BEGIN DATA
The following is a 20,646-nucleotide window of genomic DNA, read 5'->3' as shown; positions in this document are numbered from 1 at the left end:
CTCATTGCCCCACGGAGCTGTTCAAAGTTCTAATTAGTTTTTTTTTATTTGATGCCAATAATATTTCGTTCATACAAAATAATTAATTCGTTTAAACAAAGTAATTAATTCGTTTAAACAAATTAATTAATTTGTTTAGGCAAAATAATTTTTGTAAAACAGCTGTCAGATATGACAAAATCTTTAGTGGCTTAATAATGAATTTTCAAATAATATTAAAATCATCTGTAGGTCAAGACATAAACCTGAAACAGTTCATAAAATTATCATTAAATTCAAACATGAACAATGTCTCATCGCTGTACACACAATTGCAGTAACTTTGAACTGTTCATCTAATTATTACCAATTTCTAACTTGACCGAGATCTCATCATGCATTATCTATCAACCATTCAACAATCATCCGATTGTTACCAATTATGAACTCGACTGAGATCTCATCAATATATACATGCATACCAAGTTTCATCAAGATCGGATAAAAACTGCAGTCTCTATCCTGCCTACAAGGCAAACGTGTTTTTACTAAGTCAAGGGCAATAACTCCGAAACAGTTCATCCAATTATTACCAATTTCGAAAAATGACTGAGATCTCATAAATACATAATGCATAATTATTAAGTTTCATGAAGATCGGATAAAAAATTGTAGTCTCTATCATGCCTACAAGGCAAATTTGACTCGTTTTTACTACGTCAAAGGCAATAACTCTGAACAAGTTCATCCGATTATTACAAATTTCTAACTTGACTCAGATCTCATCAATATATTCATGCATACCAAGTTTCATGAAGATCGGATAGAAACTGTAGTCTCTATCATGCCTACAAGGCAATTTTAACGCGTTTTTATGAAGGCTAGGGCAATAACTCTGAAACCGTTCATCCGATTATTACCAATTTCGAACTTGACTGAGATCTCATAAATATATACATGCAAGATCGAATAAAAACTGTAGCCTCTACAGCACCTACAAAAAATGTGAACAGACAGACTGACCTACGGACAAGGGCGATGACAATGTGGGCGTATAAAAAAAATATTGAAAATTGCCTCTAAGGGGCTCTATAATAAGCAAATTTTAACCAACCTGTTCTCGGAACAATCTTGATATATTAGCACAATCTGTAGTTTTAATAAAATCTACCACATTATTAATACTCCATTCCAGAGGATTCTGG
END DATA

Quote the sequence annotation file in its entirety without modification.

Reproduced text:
The following is a 20,646-nucleotide window of genomic DNA, read 5'->3' as shown; positions in this document are numbered from 1 at the left end:
CTCATTGCCCCACGGAGCTGTTCAAAGTTCTAATTAGTTTTTTTTTATTTGATGCCAATAATATTTCGTTCATACAAAATAATTAATTCGTTTAAACAAAGTAATTAATTCGTTTAAACAAATTAATTAATTTGTTTAGGCAAAATAATTTTTGTAAAACAGCTGTCAGATATGACAAAATCTTTAGTGGCTTAATAATGAATTTTCAAATAATATTAAAATCATCTGTAGGTCAAGACATAAACCTGAAACAGTTCATAAAATTATCATTAAATTCAAACATGAACAATGTCTCATCGCTGTACACACAATTGCAGTAACTTTGAACTGTTCATCTAATTATTACCAATTTCTAACTTGACCGAGATCTCATCATGCATTATCTATCAACCATTCAACAATCATCCGATTGTTACCAATTATGAACTCGACTGAGATCTCATCAATATATACATGCATACCAAGTTTCATCAAGATCGGATAAAAACTGCAGTCTCTATCCTGCCTACAAGGCAAACGTGTTTTTACTAAGTCAAGGGCAATAACTCCGAAACAGTTCATCCAATTATTACCAATTTCGAAAAATGACTGAGATCTCATAAATACATAATGCATAATTATTAAGTTTCATGAAGATCGGATAAAAAATTGTAGTCTCTATCATGCCTACAAGGCAAATTTGACTCGTTTTTACTACGTCAAAGGCAATAACTCTGAACAAGTTCATCCGATTATTACAAATTTCTAACTTGACTCAGATCTCATCAATATATTCATGCATACCAAGTTTCATGAAGATCGGATAGAAACTGTAGTCTCTATCATGCCTACAAGGCAATTTTAACGCGTTTTTATGAAGGCTAGGGCAATAACTCTGAAACCGTTCATCCGATTATTACCAATTTCGAACTTGACTGAGATCTCATAAATATATACATGCAAGATCGAATAAAAACTGTAGCCTCTACAGCACCTACAAAAAATGTGAACAGACAGACTGACCTACGGACAAGGGCGATGACAATGTGGGCGTATAAAAAAAATATTGAAAATTGCCTCTAAGGGGCTCTATAATAAGCAAATTTTAACCAACCTGTTCTCGGAACAATCTTGATATATTAGCACAATCTGTAGTTTTAATAAAATCTACCACATTATTAATACTCCATTCCAGAGGATTCTGG